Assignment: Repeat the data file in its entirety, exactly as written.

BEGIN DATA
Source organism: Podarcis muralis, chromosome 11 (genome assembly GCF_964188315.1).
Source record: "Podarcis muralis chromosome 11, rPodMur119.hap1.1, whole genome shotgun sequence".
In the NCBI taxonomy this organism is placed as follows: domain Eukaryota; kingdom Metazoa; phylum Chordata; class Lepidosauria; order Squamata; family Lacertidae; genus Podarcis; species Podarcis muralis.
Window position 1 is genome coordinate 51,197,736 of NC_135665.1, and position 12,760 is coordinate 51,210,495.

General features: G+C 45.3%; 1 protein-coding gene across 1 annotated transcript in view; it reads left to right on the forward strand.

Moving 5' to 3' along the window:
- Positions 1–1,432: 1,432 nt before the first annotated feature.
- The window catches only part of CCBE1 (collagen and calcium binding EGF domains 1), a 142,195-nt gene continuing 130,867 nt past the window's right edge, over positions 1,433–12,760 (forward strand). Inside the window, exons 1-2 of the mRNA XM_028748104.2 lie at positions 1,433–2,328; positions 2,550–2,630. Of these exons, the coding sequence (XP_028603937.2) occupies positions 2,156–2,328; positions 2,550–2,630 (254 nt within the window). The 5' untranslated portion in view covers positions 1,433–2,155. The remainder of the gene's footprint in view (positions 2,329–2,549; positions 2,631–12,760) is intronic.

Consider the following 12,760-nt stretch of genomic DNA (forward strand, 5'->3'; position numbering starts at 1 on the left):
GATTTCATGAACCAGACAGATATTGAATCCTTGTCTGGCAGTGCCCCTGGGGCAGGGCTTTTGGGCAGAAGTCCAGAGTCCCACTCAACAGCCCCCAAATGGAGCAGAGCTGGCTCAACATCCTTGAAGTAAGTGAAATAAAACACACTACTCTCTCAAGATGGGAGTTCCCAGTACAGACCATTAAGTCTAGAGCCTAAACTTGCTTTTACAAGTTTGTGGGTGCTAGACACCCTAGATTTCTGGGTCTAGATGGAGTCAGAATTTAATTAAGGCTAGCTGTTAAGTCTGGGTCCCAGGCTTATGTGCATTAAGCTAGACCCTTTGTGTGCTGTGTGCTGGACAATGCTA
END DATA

Source organism: Podarcis muralis, chromosome 11 (genome assembly GCF_964188315.1).
Source record: "Podarcis muralis chromosome 11, rPodMur119.hap1.1, whole genome shotgun sequence".
In the NCBI taxonomy this organism is placed as follows: domain Eukaryota; kingdom Metazoa; phylum Chordata; class Lepidosauria; order Squamata; family Lacertidae; genus Podarcis; species Podarcis muralis.
Window position 1 is genome coordinate 51,197,736 of NC_135665.1, and position 12,760 is coordinate 51,210,495.

General features: G+C 45.3%; 1 protein-coding gene across 1 annotated transcript in view; it reads left to right on the forward strand.

Moving 5' to 3' along the window:
- Positions 1–1,432: 1,432 nt before the first annotated feature.
- The window catches only part of CCBE1 (collagen and calcium binding EGF domains 1), a 142,195-nt gene continuing 130,867 nt past the window's right edge, over positions 1,433–12,760 (forward strand). Inside the window, exons 1-2 of the mRNA XM_028748104.2 lie at positions 1,433–2,328; positions 2,550–2,630. Of these exons, the coding sequence (XP_028603937.2) occupies positions 2,156–2,328; positions 2,550–2,630 (254 nt within the window). The 5' untranslated portion in view covers positions 1,433–2,155. The remainder of the gene's footprint in view (positions 2,329–2,549; positions 2,631–12,760) is intronic.

Consider the following 12,760-nt stretch of genomic DNA (forward strand, 5'->3'; position numbering starts at 1 on the left):
GATTTCATGAACCAGACAGATATTGAATCCTTGTCTGGCAGTGCCCCTGGGGCAGGGCTTTTGGGCAGAAGTCCAGAGTCCCACTCAACAGCCCCCAAATGGAGCAGAGCTGGCTCAACATCCTTGAAGTAAGTGAAATAAAACACACTACTCTCTCAAGATGGGAGTTCCCAGTACAGACCATTAAGTCTAGAGCCTAAACTTGCTTTTACAAGTTTGTGGGTGCTAGACACCCTAGATTTCTGGGTCTAGATGGAGTCAGAATTTAATTAAGGCTAGCTGTTAAGTCTGGGTCCCAGGCTTATGTGCATTAAGCTAGACCCTTTGTGTGCTGTGTGCTGGACAATGCTA